When it isn’t ‘just a cold’: What you need to know about RSV
A common respiratory virus that may lead to mild cold symptoms in some can be extremely dangerous for others, especially young children.
RSV, or respiratory syncytial virus, is extremely common among children and can progress to a more serious illness. It is the leading cause of lower respiratory tract disease among children under 2, including bronchiolitis and pneumonia.
According to the Centers for Disease Control and Prevention, each year, RSV leads to nearly 60,000 hospitalizations in children and 2.1 million outpatient visits among children under 5.
“This isn’t ‘just a cold’ for some,” says Dr. Emma Olivera, a pediatrician with Advocate Children’s Medical Group. “Many young babies with RSV are admitted to the hospital or require further treatments.”
Dr. Olivera says RSV poses the greatest risk to premature infants and those with serious medical conditions such as infants with certain lung or heart conditions.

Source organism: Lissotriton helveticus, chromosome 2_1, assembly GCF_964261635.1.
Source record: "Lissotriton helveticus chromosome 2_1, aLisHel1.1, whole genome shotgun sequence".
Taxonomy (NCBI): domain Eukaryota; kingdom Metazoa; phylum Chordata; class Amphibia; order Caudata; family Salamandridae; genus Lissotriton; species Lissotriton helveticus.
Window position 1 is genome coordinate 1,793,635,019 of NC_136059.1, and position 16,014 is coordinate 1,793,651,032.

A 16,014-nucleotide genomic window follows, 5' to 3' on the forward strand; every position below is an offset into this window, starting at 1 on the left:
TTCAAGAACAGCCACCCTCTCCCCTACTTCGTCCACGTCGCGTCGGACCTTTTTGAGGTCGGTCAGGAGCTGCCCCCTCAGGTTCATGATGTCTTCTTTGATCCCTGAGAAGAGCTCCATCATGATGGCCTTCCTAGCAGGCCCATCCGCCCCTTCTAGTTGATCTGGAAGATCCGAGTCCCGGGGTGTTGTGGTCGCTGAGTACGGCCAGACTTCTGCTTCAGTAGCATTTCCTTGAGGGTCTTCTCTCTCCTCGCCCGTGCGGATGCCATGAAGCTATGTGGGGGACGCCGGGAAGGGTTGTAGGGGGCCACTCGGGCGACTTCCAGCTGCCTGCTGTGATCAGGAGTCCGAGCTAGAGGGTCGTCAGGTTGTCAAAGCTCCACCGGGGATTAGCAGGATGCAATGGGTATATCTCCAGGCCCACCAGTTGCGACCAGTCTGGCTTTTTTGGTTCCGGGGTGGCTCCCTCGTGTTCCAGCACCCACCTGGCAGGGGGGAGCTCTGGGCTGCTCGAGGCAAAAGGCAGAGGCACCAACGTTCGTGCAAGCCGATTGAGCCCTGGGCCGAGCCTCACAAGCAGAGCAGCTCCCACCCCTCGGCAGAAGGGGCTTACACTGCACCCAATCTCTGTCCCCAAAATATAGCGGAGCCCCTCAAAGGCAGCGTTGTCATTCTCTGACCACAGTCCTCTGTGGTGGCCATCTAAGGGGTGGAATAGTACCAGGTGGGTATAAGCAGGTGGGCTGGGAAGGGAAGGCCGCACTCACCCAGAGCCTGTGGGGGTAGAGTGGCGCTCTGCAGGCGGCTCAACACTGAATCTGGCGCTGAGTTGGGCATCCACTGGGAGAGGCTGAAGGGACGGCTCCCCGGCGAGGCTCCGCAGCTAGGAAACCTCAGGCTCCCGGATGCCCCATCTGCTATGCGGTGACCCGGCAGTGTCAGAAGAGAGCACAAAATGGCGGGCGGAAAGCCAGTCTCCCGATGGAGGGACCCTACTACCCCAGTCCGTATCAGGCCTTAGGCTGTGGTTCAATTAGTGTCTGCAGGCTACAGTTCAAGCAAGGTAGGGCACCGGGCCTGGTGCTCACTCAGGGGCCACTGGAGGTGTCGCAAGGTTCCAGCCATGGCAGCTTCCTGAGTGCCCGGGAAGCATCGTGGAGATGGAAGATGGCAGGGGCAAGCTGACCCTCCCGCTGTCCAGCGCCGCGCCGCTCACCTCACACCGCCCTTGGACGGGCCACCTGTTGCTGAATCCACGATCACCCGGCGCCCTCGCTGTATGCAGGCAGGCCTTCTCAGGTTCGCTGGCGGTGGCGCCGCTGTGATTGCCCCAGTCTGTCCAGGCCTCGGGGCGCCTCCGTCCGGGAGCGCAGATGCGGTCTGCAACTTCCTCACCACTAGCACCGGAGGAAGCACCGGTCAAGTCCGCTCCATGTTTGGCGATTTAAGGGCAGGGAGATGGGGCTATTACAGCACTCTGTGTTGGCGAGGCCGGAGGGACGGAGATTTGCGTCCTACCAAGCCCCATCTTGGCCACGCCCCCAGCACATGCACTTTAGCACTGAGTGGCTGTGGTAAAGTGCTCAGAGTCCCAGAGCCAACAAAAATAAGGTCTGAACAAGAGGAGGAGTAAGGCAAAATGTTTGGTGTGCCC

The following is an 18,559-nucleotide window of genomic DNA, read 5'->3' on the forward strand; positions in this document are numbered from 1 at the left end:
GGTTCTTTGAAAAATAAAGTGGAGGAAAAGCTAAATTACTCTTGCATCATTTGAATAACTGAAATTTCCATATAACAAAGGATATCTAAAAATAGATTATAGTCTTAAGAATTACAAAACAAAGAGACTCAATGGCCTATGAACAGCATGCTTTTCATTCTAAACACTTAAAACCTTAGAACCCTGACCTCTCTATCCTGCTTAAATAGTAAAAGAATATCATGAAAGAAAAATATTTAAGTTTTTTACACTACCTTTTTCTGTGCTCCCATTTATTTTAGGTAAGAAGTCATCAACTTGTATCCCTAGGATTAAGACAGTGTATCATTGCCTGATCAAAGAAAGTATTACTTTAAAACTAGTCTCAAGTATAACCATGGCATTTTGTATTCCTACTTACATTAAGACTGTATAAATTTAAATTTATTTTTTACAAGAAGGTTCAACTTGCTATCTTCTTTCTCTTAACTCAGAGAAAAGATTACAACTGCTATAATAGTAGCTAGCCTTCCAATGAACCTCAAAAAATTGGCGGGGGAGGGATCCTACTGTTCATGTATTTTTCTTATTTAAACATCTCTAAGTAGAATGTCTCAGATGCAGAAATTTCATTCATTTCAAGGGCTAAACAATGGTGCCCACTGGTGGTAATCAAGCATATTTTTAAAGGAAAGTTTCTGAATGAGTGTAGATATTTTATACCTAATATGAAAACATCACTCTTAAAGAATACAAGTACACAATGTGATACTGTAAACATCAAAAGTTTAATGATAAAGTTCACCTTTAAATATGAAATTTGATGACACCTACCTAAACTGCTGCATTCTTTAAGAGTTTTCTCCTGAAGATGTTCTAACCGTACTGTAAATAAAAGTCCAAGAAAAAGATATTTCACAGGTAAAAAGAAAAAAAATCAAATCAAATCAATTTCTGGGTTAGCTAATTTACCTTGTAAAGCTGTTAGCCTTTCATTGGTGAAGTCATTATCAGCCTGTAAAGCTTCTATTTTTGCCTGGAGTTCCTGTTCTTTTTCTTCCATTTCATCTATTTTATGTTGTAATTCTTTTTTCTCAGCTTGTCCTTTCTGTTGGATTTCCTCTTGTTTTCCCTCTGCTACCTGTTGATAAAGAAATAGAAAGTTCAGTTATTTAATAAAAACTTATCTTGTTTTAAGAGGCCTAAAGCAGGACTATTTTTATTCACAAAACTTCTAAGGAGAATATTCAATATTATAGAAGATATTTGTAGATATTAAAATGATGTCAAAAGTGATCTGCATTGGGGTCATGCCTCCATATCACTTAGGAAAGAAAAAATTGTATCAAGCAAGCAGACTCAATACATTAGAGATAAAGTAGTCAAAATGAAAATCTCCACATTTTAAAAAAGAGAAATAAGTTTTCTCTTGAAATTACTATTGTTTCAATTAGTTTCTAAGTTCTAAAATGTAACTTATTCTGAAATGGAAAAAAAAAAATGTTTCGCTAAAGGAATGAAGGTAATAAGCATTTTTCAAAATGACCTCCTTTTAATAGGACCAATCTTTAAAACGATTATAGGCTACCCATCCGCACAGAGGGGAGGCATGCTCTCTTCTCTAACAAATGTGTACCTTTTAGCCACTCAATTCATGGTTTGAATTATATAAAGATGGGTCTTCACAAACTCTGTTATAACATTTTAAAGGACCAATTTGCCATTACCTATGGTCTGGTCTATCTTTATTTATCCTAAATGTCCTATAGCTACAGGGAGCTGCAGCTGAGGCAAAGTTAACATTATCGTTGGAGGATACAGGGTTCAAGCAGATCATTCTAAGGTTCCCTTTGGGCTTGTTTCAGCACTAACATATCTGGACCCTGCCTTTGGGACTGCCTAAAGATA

“Our most vulnerable babies receive a monthly injection called palivizumab, or Synagis, to help prevent severe illness,” she says. “The medication includes infection-fighting antibodies which help protect against severe RSV disease.”
Before the COVID pandemic, RSV followed a typical pattern each year, beginning in October and ending in March. But the pandemic altered the patterns of circulation for RSV and other viruses, and providers across the country began noticing an unusually high number of cases in the summer months.
Illinois Department of Public Health is already noting a significant increase in RSV emergency department visits and admissions the start of this fall. But Dr. Olivera says while RSV’s pattern has been a little different than normal, there are things parents can do all year to help keep their babies healthy.
- Wash your hands frequently with soap and water, and encourage those around your child to do the same.
- Avoid close contact with sick people.
- Cover your coughs and sneezes, and don’t touch your hands to your face.
Dr. Olivera recommends parents monitor their baby’s breathing when they are sick. “If you notice any signs of respiratory distress in your child, bring them to their pediatrician or to a pediatric emergency department immediately.”
About the Author
Holly Brenza, health enews contributor, is the public affairs coordinator at Advocate Children's Hospital. She is a graduate of the University of Illinois at Chicago. In her free time, Holly enjoys reading, watching the White Sox and Blackhawks, playing with her dog, Bear and running her cats' Instagram account, @strangefurthings.